Your fat wife,
Kiss yourself goodnite for me.
April 10, 1943
My Precious Darling:Sugar, now please don’t worry about your “fatty” wife, hear! I’m going to be all O.K. Eleanor doesn’t know if she can get off to be with me or not. But I’ll find a nurse somewhere. I only need a special, the painful hours before my baby comes. The nurses in the hospital are so scarce and so many women are having babies – it’s all just a chance when they can see you. There were 44 born during March and 35 scheduled to be in the hospital during April – so you can see what our town is doing for the next war. Ha! Darling are you all right? Gosh! If I could only see you, I’d feel 100% better. Sug, Paul (my brother) is in service at last. He was sent to Camp Lee, but I haven’t heard from him yet. Herman came to Staunton this morning and of course called me up at this awful hour. I was mad because he woke me up and he didn’t talk long. Mrs. Dudley said hello, and for you not to worry about me. I was “mountain near” enough to take the pains on the chin. Ha! Ha! Darling I sent some pictures to you so you will be getting them before long I hope. You be good Sug and please be careful and hurry on home, hear! I’m dying to squeeze you.
I love you only and forever.
Kiss yourself for me.
April 10, 1943
My Dearest Darling:
Got your letter today of March 24th – the answer to the letter Mrs. Dudley wrote you of me being sick. Now sweetheart don’t let those little things worry you. Of course it was a shock to you as well as me, cause I’m very seldom ever sick. But we all must get sick once in awhile. I’m still fine darling and getting along as well as one could expect, during my last month. It’s true this one is naturally going to be my worst, but don’t let anyone fool you sweetheart – your wife is gonna be all right and come out on top with a great big boy!! That will suit you – won’t it darling? You never will say earnestly but down deep I believe you want a boy, don’t you?? Hollis and Helen called me today and want me to come to their house for dinner Tuesday. Helen is coming for me. Hollie said he had written you twice but had no answer. But Sug he sent them to your old A.P.O. number. “Superman” must be quite healthy, he sure can jump and move around. Such a funny sensation, but darling it’s great to know I have something really alive that belongs to you. I love you so very much precious and would give my right arm to see you.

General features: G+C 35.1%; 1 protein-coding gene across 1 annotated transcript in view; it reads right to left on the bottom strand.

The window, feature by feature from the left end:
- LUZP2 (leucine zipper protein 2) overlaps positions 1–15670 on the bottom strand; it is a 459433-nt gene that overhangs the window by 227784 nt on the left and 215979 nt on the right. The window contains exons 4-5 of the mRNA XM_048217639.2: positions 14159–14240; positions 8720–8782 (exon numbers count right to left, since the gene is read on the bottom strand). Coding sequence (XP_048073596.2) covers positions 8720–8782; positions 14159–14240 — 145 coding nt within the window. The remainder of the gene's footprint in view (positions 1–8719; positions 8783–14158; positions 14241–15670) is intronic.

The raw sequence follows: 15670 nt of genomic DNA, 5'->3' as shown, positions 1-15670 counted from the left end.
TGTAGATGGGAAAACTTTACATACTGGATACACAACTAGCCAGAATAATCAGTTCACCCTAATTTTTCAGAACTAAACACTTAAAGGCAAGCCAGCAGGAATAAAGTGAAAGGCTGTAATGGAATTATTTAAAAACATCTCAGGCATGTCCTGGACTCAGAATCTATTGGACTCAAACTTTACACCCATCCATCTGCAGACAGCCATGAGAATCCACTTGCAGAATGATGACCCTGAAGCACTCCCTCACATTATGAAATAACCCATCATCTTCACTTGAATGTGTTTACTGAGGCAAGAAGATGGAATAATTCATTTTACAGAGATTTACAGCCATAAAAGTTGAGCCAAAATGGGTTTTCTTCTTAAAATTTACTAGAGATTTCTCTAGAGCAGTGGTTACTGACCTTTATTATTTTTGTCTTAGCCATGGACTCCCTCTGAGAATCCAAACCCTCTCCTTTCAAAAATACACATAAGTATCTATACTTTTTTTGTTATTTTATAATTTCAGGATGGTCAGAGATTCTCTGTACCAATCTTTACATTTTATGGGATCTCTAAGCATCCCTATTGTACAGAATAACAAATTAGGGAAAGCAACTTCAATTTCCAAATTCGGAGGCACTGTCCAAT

Always your wife,
I received Elmer’s note. Ha!
102 South Washington Street
April 15, 1943
Sweet memories, Darling, of our last Easter together, I’ll never forget.I’m always thinking of you and love you truly. Next year, I’ll send a card for “Superman” from his Daddy.
293rd M.P. Co.
A.P.O. 645 c/o Postmaster
New York, New York
From: Mr. Superman Diehl
102 S. Washington Street
June 30, 1943
See what a big boy you have. I am going to be a boxer. Momma tried to draw my hand but you can see what a mess she made. We miss you more every day – Hurry up and finish that job over there and come on home and see us! I keep Mommy on the jump but I always manage to stay two steps ahead of her. I try to be a good boy for Mommy but I am sometimes bad!
I love you!